It is apt that I begin this epistle of woe on All Fool’s Night by the shores of the currently sullen Shannon rushing through the bridge which separates my Killaloe from the equally historic town of Ballina on the Tipperary shore.
Debbie McGoldrick asked me to try and meet my deadline despite being struck down by a bout of influenza and sure, as ye well know by now, I am putty in her gifted editorial hands even when being under the weather on Fool’s Night.
Forgive me in advance for the species of errors and mistakes which, certainly on our media screens over here (yours too I sense over there) strongly prove that we are indeed enduring a real genuine Fools’ Night, especially on all the political fronts that impact so powerfully upon us all.
Is it not clear now that if an Irish government in this embattled republic behaved in such a chaotic fashion as those sitting as honorable members on the benches in Westminster for the past two years of Brexit moves that we would be scoffed at for alleged Paddywhackery by the politicians sitting below Big Ben?
This evening, just before I began writing, they rejected no less than four more alternative counter plans to that which has already been rejected three times from Theresa May, their prime minister who says that if they pass her Brexit deal she will resign as their leader before the next general election.
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Meanwhile, in total chaos, the Democratic Unionist Party which has been propping up the Maytime Mayhem for years has withdrawn its support totally because of the situation in relation to our strange border. The mind boggles, as the media screens flicker all the developments of a running story which affects us all.
It changes every hour of All Fool’s night, and nobody knows what is likely to explode on the scene by dawn. Many political analysts have already said strongly that they are as baffled as this poor fool in Clare, but all fear that the U.K. is very close indeed to crashing out of the European Community without a deal almost by accident rather than design.
Since I began writing this piece, another senior member of the incredibly riven May cabinet dramatically announced that he was instantly leaving the Conservatives in protest. I’m sure there will be even further Brexit developments before the dawn.
I’m aware I’m sniffling away freely because of the flu, but you can be certain there will be many sniffling sufferers before there is a Brexit of some kind one way or another. Don’t hold your breath.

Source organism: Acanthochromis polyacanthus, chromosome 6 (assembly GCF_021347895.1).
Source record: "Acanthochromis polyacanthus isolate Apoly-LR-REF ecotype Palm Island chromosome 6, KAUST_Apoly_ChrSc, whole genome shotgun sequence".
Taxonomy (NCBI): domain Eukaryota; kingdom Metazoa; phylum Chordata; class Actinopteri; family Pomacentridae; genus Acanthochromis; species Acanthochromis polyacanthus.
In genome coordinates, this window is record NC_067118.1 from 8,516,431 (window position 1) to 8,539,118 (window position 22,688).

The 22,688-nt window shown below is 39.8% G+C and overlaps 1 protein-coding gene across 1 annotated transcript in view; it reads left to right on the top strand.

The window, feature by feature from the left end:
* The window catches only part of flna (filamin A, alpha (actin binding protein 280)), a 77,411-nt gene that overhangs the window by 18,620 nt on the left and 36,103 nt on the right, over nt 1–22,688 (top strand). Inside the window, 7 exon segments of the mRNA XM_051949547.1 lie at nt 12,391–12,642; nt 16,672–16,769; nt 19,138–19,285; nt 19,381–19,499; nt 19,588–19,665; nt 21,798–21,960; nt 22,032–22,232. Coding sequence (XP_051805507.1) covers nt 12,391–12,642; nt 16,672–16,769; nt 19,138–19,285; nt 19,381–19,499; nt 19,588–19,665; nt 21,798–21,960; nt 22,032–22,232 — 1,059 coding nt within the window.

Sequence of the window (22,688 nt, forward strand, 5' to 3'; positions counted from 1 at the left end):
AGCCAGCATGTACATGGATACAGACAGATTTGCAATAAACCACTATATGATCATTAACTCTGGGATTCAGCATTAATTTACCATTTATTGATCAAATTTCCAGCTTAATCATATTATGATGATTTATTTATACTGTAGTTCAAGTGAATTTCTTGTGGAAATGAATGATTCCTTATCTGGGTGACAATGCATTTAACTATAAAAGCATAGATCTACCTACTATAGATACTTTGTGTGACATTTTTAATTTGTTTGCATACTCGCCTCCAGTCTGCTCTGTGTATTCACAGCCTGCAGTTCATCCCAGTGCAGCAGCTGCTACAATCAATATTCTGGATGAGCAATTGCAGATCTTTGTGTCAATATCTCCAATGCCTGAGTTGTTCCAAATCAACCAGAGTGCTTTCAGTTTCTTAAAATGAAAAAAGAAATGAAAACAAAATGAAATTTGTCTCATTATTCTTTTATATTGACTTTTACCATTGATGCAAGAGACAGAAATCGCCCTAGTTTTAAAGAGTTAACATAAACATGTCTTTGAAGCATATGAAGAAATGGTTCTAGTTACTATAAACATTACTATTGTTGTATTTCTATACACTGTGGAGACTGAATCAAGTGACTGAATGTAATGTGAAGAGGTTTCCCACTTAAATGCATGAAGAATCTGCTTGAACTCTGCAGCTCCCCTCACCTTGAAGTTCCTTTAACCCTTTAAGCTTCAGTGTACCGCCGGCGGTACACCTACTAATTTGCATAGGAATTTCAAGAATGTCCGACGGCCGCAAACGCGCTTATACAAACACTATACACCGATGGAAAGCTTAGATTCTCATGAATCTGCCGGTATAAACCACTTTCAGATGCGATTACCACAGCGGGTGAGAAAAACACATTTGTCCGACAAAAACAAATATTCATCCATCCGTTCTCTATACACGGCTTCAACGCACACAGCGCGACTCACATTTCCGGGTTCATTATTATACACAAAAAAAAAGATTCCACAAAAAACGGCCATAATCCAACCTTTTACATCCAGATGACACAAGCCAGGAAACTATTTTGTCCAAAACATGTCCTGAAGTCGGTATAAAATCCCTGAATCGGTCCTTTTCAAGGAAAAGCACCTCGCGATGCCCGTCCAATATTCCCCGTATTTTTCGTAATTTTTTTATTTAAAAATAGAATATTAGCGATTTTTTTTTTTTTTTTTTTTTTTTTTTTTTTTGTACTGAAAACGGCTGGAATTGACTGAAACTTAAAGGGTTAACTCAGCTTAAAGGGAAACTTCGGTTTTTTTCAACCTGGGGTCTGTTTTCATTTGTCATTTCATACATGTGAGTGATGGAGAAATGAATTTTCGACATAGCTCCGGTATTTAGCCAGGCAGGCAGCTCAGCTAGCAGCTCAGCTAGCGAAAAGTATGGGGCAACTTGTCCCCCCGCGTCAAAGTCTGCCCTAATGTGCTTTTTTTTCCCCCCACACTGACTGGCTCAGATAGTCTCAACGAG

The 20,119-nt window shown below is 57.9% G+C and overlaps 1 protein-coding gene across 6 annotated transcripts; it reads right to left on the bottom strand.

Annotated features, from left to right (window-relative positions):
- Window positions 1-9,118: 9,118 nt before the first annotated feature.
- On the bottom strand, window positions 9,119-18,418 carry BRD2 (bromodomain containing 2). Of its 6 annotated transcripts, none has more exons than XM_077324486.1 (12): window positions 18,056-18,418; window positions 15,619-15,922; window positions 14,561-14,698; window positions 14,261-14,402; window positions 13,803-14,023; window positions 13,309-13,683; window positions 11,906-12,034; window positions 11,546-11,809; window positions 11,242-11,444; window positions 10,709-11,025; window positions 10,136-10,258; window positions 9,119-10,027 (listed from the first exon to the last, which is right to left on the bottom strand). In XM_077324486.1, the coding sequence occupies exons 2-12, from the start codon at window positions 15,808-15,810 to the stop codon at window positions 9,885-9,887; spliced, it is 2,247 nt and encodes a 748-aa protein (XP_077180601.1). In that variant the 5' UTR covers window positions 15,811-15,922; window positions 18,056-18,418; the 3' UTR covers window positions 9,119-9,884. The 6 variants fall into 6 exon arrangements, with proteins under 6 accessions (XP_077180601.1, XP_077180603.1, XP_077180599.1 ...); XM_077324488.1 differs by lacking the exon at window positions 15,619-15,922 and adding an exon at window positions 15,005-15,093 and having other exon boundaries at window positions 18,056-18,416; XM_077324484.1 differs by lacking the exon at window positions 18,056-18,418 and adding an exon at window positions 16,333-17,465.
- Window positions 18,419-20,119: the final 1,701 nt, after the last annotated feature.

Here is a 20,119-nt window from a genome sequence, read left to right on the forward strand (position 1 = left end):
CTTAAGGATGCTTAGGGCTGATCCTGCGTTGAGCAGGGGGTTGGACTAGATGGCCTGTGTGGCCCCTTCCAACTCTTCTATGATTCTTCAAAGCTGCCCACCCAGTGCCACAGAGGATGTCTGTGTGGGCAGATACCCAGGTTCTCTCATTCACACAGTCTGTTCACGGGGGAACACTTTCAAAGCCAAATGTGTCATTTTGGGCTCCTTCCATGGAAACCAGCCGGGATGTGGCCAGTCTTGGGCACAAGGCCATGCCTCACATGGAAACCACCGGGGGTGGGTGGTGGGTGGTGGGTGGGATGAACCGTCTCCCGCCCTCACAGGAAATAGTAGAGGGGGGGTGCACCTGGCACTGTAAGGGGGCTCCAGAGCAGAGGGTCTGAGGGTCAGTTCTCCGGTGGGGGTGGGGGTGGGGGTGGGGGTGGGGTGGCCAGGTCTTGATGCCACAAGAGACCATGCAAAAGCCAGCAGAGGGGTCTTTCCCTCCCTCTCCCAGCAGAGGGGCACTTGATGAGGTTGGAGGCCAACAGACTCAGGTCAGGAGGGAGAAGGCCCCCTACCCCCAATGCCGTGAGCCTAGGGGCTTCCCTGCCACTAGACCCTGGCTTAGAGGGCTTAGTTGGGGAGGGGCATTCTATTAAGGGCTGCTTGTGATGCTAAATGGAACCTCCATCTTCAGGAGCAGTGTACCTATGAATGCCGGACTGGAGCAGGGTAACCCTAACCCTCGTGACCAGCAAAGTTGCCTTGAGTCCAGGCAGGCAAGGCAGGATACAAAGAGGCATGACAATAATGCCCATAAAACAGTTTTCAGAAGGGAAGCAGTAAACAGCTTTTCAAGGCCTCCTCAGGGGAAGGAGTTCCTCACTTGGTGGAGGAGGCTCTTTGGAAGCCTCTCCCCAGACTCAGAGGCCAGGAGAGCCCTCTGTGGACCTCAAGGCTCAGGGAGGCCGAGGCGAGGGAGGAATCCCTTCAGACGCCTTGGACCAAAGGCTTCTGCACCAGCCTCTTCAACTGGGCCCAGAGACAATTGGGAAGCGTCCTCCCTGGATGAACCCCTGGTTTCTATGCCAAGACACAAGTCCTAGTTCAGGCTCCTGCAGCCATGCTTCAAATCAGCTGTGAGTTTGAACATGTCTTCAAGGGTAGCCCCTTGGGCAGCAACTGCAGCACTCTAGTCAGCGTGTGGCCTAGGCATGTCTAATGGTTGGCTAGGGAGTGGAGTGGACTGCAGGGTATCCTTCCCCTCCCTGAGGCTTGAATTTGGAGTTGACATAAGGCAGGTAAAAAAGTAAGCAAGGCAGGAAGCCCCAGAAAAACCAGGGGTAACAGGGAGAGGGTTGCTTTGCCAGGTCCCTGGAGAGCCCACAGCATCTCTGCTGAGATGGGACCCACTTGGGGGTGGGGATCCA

Seeking some kind of relief in the small hours of this morning, I tuned into developments around the White House for some serenity. It was not there at all either.
The story hitting the headlines, as ye know better than I, highlighted your esteemed president apparently threatening to close the Mexican border soonest to stop an influx of migrants from south of that line.
Staff were being rushed down to that other border to support existing patrols, and whilst they are doing their duty around Texas and thereabouts it is almost guaranteed that your leader will be spending time in Ireland and, perhaps, just perhaps, he will devise one of his brilliant strategies to make Ireland, on both sides of its hard border, really great again. Nothing would surprise me and my sore head on this Fool’s night.
There was one apparent real miracle on the hazy horizon last weekend. I’m still not certain that I was dreaming that Mayo’s footballers actually defeated Kerry in a big GAA league decider in Croke Park.
For decades now the Dublin stadium has been a real Choke Park for many great Mayo teams in the big games, especially in finals against Kerry. But if it did occur, then there is clear proof that despite the modern plight of the Catholic Church the spirituality of Knock still endures.
I’ll check in the morning after Fool’s Day departs again and will celebrate properly above in Walsh’s pub with a hot toddy or something more healing for my flu than even the most powerful Knock water!
That’s it for now.